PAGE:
Summing is actually easy. For lower case when we sum, we just subtract the character from ASCII value of a or the ‘a’ character. This way we get 1 to 25 for ( a to z ). Since the number that was assigned was 1 more, so we add 1 to every value in loop. We do the same thing for upper case letters ( subtract ‘A’ from each character ). So we get 0 to 25 again. This time we add 27 to every value in loop so we get 27 to 52 for ( A to Z ).

One important thing to note is although 1 is not a prime. In this problem it is specified that it is prime. We output according to given specification.  So if the sum of all given word is 1 then the output is prime. Ex, a ( since a is 1 ).

The given word length is 1 to 20. So an array of 21 is enough. We should check for EOF to terminate the program.

Important:  Be sure to add or print a new line after each output. The outputs should match exactly because sometimes even a space character causes the answer to be marked as wrong answer.

Critical Inputs:

```UFRN
contest
AcM
a```

Output:

```It is a prime word.
It is not a prime word.
It is not a prime word.
It is a prime word.```

### Code (using lookup table, Sieve of Eratosthenes):

```/**
* @author  Quickgrid ( Asif Ahmed )
*/

#include<stdio.h>
#include<math.h>

/**
* Since there is max of 20 characters in a single line
* Calculating with biggest value 'Z' gives a max of 1040
*/
#define N 1041

static int table;
static unsigned primes[N];

void PreSum(){
register unsigned i, j = 1;

/**
* Set 1 to 26 for 'a' to 'z'
*/
for (i = 'a'; i <= 'z'; ++i, ++j)
table[i] = j;

/**
* Set 27 to 52 for 'a' to 'z'
*/
for (i = 'A'; i <= 'Z'; ++i, ++j)
table[i] = j;
}

void SieveOfEratosthenes(){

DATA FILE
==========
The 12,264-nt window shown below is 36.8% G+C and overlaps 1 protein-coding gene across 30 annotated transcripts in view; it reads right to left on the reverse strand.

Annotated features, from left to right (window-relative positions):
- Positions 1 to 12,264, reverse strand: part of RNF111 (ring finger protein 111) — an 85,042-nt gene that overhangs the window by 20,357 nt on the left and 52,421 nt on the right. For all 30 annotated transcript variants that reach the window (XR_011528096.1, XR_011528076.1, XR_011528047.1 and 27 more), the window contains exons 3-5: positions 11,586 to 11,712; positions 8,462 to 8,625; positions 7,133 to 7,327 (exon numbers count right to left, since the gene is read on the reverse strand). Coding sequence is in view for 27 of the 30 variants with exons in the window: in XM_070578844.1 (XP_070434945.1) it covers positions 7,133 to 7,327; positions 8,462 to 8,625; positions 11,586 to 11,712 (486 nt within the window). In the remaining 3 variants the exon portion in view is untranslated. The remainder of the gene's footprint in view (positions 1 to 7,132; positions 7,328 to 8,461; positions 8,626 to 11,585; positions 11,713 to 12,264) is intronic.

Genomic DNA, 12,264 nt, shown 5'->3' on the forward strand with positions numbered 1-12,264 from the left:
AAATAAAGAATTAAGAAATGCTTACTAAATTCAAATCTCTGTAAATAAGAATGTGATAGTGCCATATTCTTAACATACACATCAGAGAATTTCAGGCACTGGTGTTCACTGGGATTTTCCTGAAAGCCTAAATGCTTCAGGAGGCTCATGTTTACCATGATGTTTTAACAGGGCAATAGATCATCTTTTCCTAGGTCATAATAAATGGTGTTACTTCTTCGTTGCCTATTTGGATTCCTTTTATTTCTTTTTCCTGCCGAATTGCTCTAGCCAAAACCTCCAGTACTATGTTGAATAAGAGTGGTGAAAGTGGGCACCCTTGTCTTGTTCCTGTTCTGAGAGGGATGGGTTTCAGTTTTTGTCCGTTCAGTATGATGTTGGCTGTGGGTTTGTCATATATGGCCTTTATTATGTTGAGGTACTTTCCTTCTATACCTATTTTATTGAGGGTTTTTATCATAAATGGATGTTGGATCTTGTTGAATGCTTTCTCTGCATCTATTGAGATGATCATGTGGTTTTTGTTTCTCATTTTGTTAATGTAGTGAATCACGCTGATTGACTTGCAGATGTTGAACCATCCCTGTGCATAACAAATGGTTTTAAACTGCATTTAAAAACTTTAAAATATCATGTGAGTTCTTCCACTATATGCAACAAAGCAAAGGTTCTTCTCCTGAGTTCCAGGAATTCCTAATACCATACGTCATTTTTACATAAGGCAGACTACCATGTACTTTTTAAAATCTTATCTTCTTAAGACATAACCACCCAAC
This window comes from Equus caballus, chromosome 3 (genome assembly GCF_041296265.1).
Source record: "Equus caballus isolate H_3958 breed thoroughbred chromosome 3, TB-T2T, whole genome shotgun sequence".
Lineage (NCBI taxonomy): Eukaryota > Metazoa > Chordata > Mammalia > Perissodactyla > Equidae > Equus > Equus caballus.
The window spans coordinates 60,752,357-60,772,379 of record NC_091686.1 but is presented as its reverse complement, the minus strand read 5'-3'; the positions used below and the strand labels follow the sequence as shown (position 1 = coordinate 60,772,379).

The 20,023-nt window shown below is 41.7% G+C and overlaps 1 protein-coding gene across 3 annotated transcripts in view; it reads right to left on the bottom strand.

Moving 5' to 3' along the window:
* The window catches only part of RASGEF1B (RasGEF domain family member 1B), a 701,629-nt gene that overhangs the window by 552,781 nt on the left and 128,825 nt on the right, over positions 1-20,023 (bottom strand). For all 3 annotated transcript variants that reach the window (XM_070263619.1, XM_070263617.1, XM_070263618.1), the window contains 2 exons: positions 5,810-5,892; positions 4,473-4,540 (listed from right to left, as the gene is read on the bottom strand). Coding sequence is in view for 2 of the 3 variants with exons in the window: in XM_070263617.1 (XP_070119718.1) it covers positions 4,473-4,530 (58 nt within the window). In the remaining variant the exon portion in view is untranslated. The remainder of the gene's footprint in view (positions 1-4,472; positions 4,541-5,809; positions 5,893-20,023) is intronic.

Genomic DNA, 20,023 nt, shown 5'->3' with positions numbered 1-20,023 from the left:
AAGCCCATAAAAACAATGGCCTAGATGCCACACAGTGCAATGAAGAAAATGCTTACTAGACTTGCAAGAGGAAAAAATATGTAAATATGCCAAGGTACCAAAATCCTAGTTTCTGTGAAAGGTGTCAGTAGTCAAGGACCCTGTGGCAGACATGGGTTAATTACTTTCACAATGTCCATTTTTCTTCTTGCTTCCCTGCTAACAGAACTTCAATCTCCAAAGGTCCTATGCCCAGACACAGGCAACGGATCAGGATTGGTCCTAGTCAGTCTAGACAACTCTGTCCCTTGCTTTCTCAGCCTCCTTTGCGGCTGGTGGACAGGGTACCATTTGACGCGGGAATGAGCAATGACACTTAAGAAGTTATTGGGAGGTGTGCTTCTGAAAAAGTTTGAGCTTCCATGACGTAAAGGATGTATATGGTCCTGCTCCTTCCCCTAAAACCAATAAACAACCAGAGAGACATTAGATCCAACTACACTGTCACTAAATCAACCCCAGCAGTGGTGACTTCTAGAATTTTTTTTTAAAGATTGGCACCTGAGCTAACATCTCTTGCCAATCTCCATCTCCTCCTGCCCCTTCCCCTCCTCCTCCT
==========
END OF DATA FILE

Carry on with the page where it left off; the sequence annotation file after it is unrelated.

register unsigned i, j;

/**
* For this problem though 0 and 1 are primes
*/
for (i = 0; i < N; ++i)
primes[i] = 1;

unsigned len = sqrt(N);

for (i = 2; i <= len; ++i){
if (primes[i]){
for (j = i * i; j <= N; j += i)
primes[j] = 0;
}
}
}

int main(){
/**
* Pre calculate character value table
* Pre calculate prime values using Sieve of Eratosthenes
*/
PreSum();
SieveOfEratosthenes();

char s;
register unsigned i;

while (gets(s)){
unsigned sum = 0;

/**
* Get character value from pre calculated character value table and sum them
*/
for (i = 0; s[i]; ++i)
sum += table[s[i]];

/**
* Get primality from pre calculated prime table
*/
if (primes[sum])
printf("It is a prime word.\n");
else
printf("It is not a prime word.\n");
}
return 0;
}
```

### Code (without using table):

```/*
* Author: Quickgrid ( Asif Ahmed )
* Site: https://quickgrid.wordpress.com
*/

#include<stdio.h>
#include<math.h>

static char s;

int main(){
while (gets(s)){
unsigned int i, sum = 0;

for (i = 0; s[i]; ++i){
if (s[i] >= 'a' && s[i] <= 'z')
sum += s[i]-'a'+1;
else
sum += s[i]-'A'+27;
}

if (sum <= 2)
printf("It is a prime word.\n");
else if (sum % 2 == 0)
printf("It is not a prime word.\n");
else{
unsigned int prime = 1, len = sqrt(sum);
for(i = 3; i <= len; i += 2){
if(sum % i == 0){
printf("It is not a prime word.\n");
prime = 0;
break;
}
}
if (prime)
printf("It is a prime word.\n");
}
}
return 0;
}
```

## UVA Problem 113 – Power of Cryptography Solution